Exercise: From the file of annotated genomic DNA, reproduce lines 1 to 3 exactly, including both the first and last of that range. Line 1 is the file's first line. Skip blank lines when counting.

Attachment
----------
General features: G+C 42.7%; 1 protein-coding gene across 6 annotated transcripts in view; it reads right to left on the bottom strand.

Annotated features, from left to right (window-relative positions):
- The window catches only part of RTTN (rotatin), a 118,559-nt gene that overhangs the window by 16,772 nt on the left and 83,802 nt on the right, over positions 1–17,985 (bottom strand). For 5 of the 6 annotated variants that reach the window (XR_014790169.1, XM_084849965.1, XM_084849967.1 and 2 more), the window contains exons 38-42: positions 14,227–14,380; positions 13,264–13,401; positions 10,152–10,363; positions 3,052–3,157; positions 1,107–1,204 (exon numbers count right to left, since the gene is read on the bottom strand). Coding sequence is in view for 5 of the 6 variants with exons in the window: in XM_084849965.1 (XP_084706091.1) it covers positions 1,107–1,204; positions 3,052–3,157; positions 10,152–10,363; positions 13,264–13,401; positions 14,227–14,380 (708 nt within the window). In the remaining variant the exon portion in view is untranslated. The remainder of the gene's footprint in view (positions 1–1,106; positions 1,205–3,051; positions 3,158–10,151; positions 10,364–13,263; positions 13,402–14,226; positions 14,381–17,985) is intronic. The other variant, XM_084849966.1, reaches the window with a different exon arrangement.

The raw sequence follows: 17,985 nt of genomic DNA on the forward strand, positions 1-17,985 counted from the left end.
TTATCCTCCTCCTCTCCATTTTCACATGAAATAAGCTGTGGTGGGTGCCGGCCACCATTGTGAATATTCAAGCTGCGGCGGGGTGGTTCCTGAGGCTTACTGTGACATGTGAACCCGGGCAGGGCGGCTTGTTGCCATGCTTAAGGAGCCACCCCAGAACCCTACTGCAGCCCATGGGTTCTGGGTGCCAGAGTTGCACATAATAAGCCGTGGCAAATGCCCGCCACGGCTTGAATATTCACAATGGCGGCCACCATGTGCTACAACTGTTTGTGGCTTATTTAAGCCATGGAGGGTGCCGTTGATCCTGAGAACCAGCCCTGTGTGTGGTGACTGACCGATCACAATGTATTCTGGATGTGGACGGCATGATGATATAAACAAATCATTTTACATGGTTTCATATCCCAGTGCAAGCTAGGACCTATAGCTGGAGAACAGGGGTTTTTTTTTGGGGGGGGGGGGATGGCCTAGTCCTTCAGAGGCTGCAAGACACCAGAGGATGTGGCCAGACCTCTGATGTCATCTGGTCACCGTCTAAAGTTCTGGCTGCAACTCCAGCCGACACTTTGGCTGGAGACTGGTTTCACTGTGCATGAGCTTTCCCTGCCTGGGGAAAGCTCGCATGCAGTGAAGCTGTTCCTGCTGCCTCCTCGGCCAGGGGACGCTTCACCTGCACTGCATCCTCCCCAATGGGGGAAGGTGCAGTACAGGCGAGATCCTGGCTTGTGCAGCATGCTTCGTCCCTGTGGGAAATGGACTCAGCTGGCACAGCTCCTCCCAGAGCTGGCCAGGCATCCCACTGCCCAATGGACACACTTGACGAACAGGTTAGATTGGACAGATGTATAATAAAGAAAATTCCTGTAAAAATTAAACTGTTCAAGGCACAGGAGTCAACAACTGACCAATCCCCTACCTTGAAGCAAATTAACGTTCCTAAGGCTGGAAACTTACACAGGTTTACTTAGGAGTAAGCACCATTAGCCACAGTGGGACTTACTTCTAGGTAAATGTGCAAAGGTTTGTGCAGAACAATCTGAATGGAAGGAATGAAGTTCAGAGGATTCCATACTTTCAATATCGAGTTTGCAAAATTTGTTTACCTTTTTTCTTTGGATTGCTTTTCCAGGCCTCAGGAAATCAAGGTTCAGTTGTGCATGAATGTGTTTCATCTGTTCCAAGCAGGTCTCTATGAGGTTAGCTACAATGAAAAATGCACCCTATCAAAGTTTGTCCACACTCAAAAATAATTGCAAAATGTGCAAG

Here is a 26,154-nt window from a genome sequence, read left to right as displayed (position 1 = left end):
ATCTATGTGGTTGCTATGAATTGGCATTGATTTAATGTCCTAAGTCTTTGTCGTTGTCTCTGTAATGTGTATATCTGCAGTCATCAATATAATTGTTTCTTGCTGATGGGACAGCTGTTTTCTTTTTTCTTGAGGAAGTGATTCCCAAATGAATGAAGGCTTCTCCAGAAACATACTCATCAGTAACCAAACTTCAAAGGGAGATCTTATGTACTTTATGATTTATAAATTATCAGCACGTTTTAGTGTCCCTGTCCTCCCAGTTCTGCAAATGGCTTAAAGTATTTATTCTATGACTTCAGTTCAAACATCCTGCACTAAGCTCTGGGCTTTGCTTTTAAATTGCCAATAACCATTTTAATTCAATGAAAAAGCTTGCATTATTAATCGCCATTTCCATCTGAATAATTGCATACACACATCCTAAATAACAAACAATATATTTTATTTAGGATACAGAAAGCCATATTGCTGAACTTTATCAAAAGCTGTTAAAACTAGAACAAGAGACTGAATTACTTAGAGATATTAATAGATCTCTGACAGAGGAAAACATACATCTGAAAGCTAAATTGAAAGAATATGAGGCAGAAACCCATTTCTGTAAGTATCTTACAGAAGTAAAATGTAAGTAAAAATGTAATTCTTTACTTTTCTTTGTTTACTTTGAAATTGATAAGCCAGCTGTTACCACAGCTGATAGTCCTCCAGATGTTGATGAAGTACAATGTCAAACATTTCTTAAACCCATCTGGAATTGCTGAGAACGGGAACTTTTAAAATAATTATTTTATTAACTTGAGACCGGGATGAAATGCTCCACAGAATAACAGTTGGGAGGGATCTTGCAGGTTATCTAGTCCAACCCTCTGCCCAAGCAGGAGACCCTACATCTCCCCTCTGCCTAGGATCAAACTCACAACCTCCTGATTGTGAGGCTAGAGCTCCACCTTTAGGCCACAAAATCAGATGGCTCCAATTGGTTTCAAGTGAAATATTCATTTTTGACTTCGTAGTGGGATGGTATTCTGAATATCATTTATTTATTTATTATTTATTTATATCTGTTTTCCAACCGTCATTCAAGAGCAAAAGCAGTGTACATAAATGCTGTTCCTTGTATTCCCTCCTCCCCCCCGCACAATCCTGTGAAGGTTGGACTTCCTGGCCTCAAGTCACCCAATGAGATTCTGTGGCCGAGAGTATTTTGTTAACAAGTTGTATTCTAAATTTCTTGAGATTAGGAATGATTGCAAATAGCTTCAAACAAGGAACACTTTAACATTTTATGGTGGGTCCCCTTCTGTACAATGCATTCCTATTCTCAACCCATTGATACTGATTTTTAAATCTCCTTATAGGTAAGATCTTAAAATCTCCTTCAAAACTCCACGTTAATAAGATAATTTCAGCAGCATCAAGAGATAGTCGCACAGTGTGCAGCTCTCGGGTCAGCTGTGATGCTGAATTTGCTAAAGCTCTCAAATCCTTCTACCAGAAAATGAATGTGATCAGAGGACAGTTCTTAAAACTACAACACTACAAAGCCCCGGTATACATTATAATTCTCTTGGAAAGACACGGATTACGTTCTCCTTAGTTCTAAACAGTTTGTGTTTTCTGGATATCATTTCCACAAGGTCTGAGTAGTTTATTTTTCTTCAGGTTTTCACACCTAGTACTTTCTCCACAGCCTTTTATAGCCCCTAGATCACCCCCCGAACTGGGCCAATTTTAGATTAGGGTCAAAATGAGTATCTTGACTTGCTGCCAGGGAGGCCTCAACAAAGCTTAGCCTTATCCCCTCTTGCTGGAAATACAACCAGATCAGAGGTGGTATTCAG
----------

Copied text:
General features: G+C 42.7%; 1 protein-coding gene across 6 annotated transcripts in view; it reads right to left on the bottom strand.

Annotated features, from left to right (window-relative positions):
- The window catches only part of RTTN (rotatin), a 118,559-nt gene that overhangs the window by 16,772 nt on the left and 83,802 nt on the right, over positions 1–17,985 (bottom strand). For 5 of the 6 annotated variants that reach the window (XR_014790169.1, XM_084849965.1, XM_084849967.1 and 2 more), the window contains exons 38-42: positions 14,227–14,380; positions 13,264–13,401; positions 10,152–10,363; positions 3,052–3,157; positions 1,107–1,204 (exon numbers count right to left, since the gene is read on the bottom strand). Coding sequence is in view for 5 of the 6 variants with exons in the window: in XM_084849965.1 (XP_084706091.1) it covers positions 1,107–1,204; positions 3,052–3,157; positions 10,152–10,363; positions 13,264–13,401; positions 14,227–14,380 (708 nt within the window). In the remaining variant the exon portion in view is untranslated. The remainder of the gene's footprint in view (positions 1–1,106; positions 1,205–3,051; positions 3,158–10,151; positions 10,364–13,263; positions 13,402–14,226; positions 14,381–17,985) is intronic. The other variant, XM_084849966.1, reaches the window with a different exon arrangement.